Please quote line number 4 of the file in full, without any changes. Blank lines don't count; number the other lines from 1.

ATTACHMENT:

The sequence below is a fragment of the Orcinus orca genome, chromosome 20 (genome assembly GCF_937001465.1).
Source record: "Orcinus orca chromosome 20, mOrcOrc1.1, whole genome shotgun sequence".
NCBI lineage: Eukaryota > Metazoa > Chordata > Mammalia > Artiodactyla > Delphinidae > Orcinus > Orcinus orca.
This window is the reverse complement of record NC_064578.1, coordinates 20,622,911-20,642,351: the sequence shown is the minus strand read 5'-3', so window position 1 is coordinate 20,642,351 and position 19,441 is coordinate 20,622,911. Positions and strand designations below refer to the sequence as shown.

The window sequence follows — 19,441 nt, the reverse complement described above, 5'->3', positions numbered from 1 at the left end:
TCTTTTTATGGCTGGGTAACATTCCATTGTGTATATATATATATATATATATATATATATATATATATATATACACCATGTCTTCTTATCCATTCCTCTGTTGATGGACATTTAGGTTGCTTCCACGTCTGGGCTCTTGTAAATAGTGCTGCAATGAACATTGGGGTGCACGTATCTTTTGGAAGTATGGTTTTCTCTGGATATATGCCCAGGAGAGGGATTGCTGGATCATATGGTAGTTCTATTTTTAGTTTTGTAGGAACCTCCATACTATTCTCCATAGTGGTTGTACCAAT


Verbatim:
This window is the reverse complement of record NC_064578.1, coordinates 20,622,911-20,642,351: the sequence shown is the minus strand read 5'-3', so window position 1 is coordinate 20,642,351 and position 19,441 is coordinate 20,622,911. Positions and strand designations below refer to the sequence as shown.